The film’s whodunit-style story is thankfully compelling enough to get things done: a group of adult orphans reckons with a decades-old trauma involving their orphanage’s patriarch, Mr. Bandi (Yayu AW Unru), and the mysterious disappearance of the young Murni (Putri Ayudya) and the tutor Mrs. Mirah (Ruth Marini). But there is also a varying quality in the film’s narrative that prevents “The Queen of Black Magic” from settling into a terrible groove.
Make no mistake, there is more to love about “The Queen of Black Magic” than to sniff. Written by Joko Anwar (“Impetigore”) and directed by Kimo Stamboel (“Headshot”), this remake has enough painstakingly recreated details about time and place to make it a better-than-average flashback, especially during his table opening. scenes. Anwar wastes no time introducing us to an extended (surrogate) family of characters, mainly focusing on three separate and now adult orphans: Anton (Tanta Ginting), Hanif (Ario Bayu) and Jefri (Miller Khan). There are other protagonists – the husbands and children of the three men, as well as the caretakers of the orphanage Maman (Ade Firman Hakim) and his wife Siti (Sheila Dara Aisha) – but they are usually of secondary importance.
Supporting characters like Haqi (Muzakki Ramdhan), Mom and Hanif’s curious son, advance the plot simply by sneaking into the orphanage, forcing Hanif and his friends to focus on protecting their families from the supernatural threats that they don’t even fully understand (not before anyway). And while the four main men don’t have much inner life, their spouses are defined by a phrase-personality fragment, like Lina (Salvita Decorte), who is on a diet, or Eva (Imelda Therinne), a germaphobe. These characters may not need a substantial story given how much emphasis is placed on finding out what is wrong with the orphanage, but it is often frustrating to see sympathetic actors featured. as means to an effects-oriented end.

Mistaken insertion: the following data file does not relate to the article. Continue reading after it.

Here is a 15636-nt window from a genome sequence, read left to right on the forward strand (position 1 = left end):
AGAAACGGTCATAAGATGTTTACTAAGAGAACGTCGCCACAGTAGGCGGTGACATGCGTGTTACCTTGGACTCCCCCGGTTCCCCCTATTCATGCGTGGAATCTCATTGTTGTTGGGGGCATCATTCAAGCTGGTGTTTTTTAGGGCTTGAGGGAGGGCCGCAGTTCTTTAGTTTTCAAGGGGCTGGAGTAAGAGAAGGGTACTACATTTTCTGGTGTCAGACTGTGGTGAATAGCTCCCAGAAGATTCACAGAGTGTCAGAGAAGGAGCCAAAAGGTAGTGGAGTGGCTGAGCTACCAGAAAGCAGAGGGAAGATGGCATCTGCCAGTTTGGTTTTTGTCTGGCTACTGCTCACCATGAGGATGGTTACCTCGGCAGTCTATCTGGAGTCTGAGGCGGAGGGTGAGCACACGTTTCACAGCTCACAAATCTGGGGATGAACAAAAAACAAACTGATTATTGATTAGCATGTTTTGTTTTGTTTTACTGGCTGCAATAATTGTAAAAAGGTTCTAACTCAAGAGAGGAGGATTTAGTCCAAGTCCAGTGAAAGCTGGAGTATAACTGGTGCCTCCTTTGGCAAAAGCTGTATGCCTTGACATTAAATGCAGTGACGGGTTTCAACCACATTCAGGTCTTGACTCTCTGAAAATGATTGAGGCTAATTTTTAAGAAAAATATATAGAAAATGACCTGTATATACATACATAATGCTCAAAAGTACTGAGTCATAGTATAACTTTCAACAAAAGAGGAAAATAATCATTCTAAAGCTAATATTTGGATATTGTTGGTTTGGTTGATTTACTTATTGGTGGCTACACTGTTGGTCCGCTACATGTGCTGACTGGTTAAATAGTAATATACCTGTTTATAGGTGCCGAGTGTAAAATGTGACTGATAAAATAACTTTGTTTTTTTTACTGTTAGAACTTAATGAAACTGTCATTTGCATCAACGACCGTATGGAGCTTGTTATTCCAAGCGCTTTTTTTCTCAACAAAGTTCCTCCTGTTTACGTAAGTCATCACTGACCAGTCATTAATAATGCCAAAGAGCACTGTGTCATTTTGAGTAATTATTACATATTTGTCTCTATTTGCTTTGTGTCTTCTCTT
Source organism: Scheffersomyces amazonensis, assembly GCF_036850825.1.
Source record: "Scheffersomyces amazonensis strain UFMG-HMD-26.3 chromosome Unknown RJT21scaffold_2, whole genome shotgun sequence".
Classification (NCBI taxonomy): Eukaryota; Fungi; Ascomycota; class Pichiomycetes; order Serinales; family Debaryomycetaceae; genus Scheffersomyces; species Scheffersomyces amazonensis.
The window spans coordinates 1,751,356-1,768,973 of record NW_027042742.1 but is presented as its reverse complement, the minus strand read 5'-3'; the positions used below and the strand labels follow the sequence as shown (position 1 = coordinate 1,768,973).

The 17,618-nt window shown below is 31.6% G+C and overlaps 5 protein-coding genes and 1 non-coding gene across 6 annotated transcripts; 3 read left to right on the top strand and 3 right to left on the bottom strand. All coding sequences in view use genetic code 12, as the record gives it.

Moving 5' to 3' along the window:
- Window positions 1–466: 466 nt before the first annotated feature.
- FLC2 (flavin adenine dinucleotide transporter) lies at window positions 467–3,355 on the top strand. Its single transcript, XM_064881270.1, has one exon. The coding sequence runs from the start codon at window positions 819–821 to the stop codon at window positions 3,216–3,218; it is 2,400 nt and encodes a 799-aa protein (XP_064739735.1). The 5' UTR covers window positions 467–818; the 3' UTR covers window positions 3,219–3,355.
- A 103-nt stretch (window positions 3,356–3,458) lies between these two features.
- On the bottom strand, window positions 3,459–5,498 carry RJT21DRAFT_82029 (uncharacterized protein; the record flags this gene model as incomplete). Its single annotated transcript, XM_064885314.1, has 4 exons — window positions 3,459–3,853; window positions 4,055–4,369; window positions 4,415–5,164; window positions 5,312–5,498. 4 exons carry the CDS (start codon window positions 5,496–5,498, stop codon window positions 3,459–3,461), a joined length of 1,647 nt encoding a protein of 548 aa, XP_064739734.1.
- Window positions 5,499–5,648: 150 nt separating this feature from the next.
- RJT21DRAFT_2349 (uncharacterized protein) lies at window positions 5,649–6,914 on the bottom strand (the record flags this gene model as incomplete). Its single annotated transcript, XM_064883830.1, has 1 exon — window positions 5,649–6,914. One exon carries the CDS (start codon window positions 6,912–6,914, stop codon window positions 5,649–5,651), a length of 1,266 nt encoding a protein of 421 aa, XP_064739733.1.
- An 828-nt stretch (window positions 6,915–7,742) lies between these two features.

I wish there was more to mom and Siti’s bittersweet relationship, especially when they, washing dishes after a big group meal, exchange subtle smiles when he says, “I got you.” married because no one else would want to marry either of us. ” This line characterizes the stale air of resignation that hangs over the orphanage, which is normally located two hours from the nearest police station. Still, I would have liked to know more about Siti given that much of the “Queen of Dark Arts” is inevitably the sins of various fathers and the way they overwhelm their loved ones. This is an intrinsic limitation of Anwar’s faithfully reproduced story as both mum and Siti watch over a place that represents a prematurely buried past that Hanif and his friends are not prepared to unearth.